The mandate of this blog is to create an online archive of information about Roland Caldwell Harris, the City of Toronto works commissioner between 1912 and 1945. He held that position longer than any other individual, before or since. But Harris was much more than a long-serving bureaucrat. His legacy is apparent throughout the old City of Toronto.

Friday, May 7, 2010

R.C. Harris, Photographer

News reports frequently cited Harris's enthusiasm for photography. Some excerpts:

Toronto Weekly Star, June 8, 1912:

- Mr. Harris’ habit of nearly always carrying a camera has been commented on, and, no doubt, many people have guessed that the Commissioner generally wears a tail coat for this very purpose. It might be supposed easy for him to tuck away a pretty big camera in its capacious folds. But the truth is Mr. Harris in his inveterate pursuit of photography has a fondness for a very small camera. For quite a long time, he has carried a tiny English vest pocket instrument, and he recently bought another, smaller if possible. And it is with these – the two smallest cameras manufactured – that he has most of his picture-making fun. They wouldn’t bulge the pocket of the thinnest man at the Hall.

Toronto Star, March 2, 1914:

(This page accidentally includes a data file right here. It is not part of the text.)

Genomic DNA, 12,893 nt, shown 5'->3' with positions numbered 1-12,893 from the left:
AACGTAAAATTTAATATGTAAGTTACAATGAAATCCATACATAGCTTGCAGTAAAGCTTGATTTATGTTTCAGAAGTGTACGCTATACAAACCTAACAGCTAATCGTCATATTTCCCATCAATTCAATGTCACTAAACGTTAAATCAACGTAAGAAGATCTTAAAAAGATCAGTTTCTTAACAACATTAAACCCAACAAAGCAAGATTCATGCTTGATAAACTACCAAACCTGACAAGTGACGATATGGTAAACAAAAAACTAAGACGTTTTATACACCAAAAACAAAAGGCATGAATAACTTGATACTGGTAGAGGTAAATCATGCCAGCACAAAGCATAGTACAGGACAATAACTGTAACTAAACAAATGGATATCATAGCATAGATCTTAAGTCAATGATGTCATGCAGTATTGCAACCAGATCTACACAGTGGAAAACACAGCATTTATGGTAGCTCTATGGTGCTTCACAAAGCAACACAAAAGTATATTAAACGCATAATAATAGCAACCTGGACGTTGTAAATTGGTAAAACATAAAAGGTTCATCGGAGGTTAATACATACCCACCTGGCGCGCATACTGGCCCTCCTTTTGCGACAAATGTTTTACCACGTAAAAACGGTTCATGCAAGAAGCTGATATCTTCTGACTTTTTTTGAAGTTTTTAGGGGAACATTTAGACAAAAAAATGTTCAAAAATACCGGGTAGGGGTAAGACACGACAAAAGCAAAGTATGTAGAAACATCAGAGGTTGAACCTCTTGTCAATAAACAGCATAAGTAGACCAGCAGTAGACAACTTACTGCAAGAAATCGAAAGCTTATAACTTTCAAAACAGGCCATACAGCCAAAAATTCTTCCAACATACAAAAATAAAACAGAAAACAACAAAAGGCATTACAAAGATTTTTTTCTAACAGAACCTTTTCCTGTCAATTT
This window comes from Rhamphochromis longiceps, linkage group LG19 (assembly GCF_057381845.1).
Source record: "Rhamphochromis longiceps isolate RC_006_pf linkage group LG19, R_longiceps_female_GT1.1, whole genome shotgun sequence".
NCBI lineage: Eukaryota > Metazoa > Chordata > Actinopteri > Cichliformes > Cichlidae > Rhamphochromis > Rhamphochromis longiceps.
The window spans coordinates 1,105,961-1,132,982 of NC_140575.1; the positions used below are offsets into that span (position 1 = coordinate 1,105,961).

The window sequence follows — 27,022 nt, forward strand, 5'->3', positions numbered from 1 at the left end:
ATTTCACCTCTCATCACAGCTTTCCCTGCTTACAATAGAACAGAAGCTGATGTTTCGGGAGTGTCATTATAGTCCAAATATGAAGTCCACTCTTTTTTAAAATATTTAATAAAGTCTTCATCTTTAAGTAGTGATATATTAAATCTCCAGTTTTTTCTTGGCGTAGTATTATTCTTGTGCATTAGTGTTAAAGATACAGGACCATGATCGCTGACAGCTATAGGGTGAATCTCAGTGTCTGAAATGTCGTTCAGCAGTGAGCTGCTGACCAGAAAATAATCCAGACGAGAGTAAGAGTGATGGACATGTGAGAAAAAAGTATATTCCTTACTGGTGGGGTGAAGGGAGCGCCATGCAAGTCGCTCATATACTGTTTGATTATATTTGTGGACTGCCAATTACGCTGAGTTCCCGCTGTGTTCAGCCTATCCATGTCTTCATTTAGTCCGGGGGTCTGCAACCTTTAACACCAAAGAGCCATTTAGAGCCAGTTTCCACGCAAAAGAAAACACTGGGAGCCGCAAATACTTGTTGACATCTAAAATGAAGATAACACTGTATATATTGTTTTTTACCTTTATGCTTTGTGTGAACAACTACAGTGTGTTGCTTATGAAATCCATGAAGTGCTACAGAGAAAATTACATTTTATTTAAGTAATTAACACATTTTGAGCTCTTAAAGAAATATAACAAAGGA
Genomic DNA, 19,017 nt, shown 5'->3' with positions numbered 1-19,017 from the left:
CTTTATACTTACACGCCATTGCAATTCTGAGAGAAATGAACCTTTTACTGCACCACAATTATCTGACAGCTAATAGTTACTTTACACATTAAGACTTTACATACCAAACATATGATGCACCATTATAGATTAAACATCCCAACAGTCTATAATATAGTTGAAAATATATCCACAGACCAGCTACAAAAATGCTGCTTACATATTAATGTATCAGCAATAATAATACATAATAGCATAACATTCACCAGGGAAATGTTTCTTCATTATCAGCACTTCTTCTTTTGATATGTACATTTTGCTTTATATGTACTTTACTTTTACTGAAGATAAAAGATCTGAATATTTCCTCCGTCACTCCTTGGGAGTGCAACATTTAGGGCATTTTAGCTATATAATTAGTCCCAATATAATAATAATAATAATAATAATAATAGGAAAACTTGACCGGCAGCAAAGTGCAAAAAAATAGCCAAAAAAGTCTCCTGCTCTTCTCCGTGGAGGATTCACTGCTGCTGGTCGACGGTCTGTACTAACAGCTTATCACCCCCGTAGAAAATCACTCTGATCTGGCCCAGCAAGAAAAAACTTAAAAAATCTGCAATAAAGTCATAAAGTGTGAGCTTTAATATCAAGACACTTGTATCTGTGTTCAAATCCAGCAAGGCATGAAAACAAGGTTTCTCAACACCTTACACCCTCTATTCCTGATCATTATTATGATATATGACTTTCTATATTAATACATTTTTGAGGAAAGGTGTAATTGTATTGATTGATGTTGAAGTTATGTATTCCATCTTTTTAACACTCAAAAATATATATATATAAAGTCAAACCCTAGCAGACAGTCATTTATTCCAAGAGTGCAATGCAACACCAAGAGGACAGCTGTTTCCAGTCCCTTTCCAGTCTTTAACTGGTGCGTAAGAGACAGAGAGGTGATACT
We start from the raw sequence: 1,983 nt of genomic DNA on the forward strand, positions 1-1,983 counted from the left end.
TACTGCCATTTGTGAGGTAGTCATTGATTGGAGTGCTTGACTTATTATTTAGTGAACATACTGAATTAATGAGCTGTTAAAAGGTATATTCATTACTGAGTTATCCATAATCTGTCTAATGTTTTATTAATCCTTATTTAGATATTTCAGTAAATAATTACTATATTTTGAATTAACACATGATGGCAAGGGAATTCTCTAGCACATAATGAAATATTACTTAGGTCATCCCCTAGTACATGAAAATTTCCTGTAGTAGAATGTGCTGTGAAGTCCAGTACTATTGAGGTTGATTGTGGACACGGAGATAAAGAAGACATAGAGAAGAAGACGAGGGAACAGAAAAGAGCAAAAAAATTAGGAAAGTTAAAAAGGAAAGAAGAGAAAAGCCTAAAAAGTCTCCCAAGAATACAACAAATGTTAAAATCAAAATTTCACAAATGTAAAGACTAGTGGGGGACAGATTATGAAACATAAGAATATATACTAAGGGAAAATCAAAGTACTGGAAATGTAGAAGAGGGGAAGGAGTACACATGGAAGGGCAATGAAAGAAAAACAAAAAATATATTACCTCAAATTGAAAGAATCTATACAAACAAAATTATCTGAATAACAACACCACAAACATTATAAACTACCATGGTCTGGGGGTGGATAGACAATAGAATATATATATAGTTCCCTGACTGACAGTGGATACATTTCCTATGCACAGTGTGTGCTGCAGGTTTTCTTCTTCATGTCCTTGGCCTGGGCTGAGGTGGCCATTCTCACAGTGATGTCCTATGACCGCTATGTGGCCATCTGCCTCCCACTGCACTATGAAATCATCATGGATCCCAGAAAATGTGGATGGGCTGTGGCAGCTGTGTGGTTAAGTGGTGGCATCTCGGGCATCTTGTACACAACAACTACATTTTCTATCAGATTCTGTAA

Works Commissioner Harris, as soon as the hour of the day comes when he is transformed to “Roly,” turns joyfully from boiler plates to photographic plates, from blue prints to gas light prints. He is a camera fiend of much renown among the experts of the art. He can make all kinds of photographs. Some of them are clean and sharp, like his reports, some of them are vaguely beautiful, like his answers to newspaper men when questioned about something he does not wish to reveal. Their quality is almost always fine.

A short profile of Harris (News, July 14, 1914) noted what we would now describe as his urban sensibility:

He sees all the romance in the development of the city. The men who work in perilous places, who plan great bridges, who toil day and night when water famines threaten, when water mains burst, when the unforeseen spells danger and the welfare of the whole or a portion of the community is threatened, all play their part in the story of the city. If he could be forced to write the romance they would not be forgotten.

[Note: the references to water famines and burst mains would have been broadly recognized by the Torontonians of that period, who were dealing with chronic water shortages caused by the deterioration of the city's water system.]

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